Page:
Another way to look at the election is that Russia did a big favor for the American public by preventing Clinton from becoming president. That interpretation depends entirely on your opinion of Clinton. But it too fits the facts. One assumes Russia’s motives were to help Russia, not the United States. But we might have benefitted anyway.

Clinton saw Russia as an adversary. I confess my ignorance on this topic – and maybe you can set me straight in the comments – because I can’t think of any reason Russia and the United States should be considered natural enemies. Both countries want to defeat ISIS. Both countries want peace and prosperity. Neither claims ownership of any of the other’s territory. I see the prospect of good relations with Russia as a way to make some money for both countries and defeat ISIS too. That doesn’t seem so bad.

If Russia did interfere with our elections in a meaningful way, obviously that is a hole we need to plug. But this is an unusual situation because their alleged actions look more like the work of a sneaky ally than an enemy. The likely outcome of their alleged hacking is that we’ll have better relations with a major superpower and a better chance of defeating ISIS. 

One trick of persuasion that I have sometimes used involves treating an adversary like a friend until they turn into a friend. I’ve never seen it done on a country-to-country basis, but it works great in person. If you tell someone you are on their side, and you act that way, it is hard for them to keep you on the enemy list. I don’t know if this method of persuasion works for countries, but this is the perfect place to test it.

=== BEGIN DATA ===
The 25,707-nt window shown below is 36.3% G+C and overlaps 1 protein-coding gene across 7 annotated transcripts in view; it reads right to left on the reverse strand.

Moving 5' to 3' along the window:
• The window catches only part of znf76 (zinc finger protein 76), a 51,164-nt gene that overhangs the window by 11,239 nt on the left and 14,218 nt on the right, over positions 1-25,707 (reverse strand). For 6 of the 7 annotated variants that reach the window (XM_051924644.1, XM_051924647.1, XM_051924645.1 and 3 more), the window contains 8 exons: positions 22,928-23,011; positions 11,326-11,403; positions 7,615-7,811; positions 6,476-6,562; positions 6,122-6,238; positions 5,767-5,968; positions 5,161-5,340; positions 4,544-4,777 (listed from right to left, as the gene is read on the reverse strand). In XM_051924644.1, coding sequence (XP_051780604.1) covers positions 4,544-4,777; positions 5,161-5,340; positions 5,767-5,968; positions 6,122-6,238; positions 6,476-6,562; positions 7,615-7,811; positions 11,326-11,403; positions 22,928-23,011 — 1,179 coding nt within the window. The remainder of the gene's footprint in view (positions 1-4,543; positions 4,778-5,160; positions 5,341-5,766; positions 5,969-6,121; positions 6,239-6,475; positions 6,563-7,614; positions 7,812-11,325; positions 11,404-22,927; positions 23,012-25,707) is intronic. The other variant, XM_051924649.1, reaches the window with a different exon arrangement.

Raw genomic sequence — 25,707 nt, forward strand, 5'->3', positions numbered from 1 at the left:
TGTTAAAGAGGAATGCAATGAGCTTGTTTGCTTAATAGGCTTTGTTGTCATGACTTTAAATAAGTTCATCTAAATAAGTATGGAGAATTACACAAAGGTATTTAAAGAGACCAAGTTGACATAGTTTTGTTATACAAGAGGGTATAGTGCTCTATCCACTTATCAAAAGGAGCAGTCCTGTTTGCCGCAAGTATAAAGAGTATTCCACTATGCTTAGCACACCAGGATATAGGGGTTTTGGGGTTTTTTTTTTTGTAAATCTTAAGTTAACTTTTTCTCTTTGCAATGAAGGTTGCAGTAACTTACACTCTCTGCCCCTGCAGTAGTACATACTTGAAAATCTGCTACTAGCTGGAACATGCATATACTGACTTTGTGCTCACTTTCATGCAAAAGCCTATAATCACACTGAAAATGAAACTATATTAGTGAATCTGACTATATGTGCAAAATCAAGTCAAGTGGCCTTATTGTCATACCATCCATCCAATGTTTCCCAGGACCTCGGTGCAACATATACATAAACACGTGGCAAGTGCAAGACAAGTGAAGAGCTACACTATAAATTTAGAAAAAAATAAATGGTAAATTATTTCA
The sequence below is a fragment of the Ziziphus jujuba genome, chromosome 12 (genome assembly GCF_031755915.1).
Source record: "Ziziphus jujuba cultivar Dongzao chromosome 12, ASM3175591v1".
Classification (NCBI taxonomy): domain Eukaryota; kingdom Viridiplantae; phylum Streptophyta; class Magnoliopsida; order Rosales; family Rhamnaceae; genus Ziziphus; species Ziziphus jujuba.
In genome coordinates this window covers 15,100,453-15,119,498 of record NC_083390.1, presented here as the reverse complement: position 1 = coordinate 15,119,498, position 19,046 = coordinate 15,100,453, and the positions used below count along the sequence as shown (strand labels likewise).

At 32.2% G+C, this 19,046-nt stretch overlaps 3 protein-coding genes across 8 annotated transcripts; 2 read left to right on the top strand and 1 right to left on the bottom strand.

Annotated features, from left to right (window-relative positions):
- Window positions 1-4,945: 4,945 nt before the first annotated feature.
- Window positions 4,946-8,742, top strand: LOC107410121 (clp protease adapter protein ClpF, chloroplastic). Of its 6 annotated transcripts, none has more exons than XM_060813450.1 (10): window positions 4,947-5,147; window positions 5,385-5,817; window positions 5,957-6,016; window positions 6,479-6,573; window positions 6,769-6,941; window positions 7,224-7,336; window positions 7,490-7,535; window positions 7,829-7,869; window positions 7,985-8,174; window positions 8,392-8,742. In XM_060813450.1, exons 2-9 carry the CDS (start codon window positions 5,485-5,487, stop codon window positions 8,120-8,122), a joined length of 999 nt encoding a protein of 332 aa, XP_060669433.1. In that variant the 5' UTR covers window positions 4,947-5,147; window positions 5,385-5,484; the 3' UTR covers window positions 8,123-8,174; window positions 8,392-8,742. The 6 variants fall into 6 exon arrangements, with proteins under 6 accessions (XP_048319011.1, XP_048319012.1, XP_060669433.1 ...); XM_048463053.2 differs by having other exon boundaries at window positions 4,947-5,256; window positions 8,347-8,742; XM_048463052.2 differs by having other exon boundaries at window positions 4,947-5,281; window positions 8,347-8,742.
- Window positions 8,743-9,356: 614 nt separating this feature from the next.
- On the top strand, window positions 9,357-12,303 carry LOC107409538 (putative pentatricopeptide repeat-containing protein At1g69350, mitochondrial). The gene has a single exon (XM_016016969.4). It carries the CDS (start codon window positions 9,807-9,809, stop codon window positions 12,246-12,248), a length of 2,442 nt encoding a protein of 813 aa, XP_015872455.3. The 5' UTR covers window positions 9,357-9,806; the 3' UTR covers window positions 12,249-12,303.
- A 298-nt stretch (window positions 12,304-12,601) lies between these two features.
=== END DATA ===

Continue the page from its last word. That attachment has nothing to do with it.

Obviously this style of persuasion would not work in situations where there is something tangible at stake, such as competing claims for the same territory. But Russia and the United States have more interests in common than in conflict. In this particular case, Trump can change the frame from adversary to ally if he chooses to do so. And that would probably have the effect of making all parties act that way.

Speaking of persuasion, I noticed I sell more books when I include this photo.

See more Kristina Basham on Instagram here.

— WhenHub App —

I’m getting great feedback on my startup’s new app for geostreaming your location to a friend/client/coworker as you approach your meeting spot. It’s like the Uber app without the Uber car. Here are links:

WhenHub app for Apple:

WhenHub app for Android:

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More Start-Ups That Could Lower Healthcare Costs

I’ve been working with the UC Berkeley start-up ecosystem – the largest in the world – to help improve their odds of success. The stakes are high. Consider the healthcare field alone, and how much can be saved in terms of both lives and money. I included at the bottom of this post a snapshot of some start-ups coming out of that ecosystem. 

Now imagine how many more healthcare start-ups are popping up all over the country. That is a lot of stranded potential unless these innovations can make it to market. The hardest challenges are getting funding and, obviously, the FDA approval. That’s a tough road. I’m doing my part today to make that easier by giving them some attention here.

The path to market for these innovations might be a lot easier if Trump appoints someone like Jim O’Neill to head the FDA. O’Neill would like to speed up the approval process by using a more rational risk-management model. The opportunity for improvement is gigantic.

Here are just a few healthcare start-ups to give you an idea of the potential.

Healthcare Start-Ups out of UC Berkeley’s Ecosystem

Dot Labs Non-invasive diagnostic test for endometriosis.